With the stock market again sitting at a new high, we are looking for a pause to digest the recent positive rhetoric of a trade deal and another expected rate cut this week from the Fed. The run-up in the last three weeks has been impressive, in particular the rotation out of defensive names and into beaten down cyclicals and value stocks. We do not expect this rotation to continue for much longer and have been adjusting our portfolio accordingly. The U.S. economy is projected to grow close to 2% in Q3 due mostly to consumer strength, with industrial production acting as a drag given trade uncertainty and the global slowdown. Industrial and cyclical earnings should be lackluster at best in Q3, taking most of the steam out of this recent rally. We continue to favor a barbell strategy of high growth names and dividend paying stocks. The yield curve has temporarily reinverted again but we believe the overriding trend for rates is still downward. It remains to be seen what the impact on rates and the overall economy will be from the oil price spike following the attack on a key Saudi oil facility. Early estimates have global crude production off approximately 5% with most coming back online within the next six weeks. The key will be whether Iran gets implicated in the attacks and what the joint US and Saudi reaction looks like. War with Iran could boost oil above $100 a barrel again which could be the straw that breaks the US consumer’s back.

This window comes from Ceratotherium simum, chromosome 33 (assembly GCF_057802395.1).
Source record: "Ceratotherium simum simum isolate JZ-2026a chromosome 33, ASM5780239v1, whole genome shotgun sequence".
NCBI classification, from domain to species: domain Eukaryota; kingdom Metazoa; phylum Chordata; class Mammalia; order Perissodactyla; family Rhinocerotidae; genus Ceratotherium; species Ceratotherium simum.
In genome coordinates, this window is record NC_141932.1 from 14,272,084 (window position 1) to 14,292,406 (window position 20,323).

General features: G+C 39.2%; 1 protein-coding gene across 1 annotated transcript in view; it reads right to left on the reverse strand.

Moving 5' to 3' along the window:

Predicting the end of this great economic run we have been on for more than ten years continues to be an obsession of both the Street and the average investor. The strains are clear but the inherent strength and momentum of the U.S. consumer is hard to disrupt. Globally, things are less sanguine, with China showing significant economic deceleration. Recent Chinese industrial production numbers were at 17-year lows and GDP is poised to dip below 6% for the first time in 20 years. A similar deceleration is happening in Europe and Japan. The reaction from central banks and governments has been to open up the liquidity spigots, so we still think the chances of a recession in 2020 are remote. As mentioned, an external shock such as $100 crude could change that outlook.
Please let me know if you have any questions via phone at 804-774-2087 or email at Jesse.Ellington@middleburgfinancial.com.
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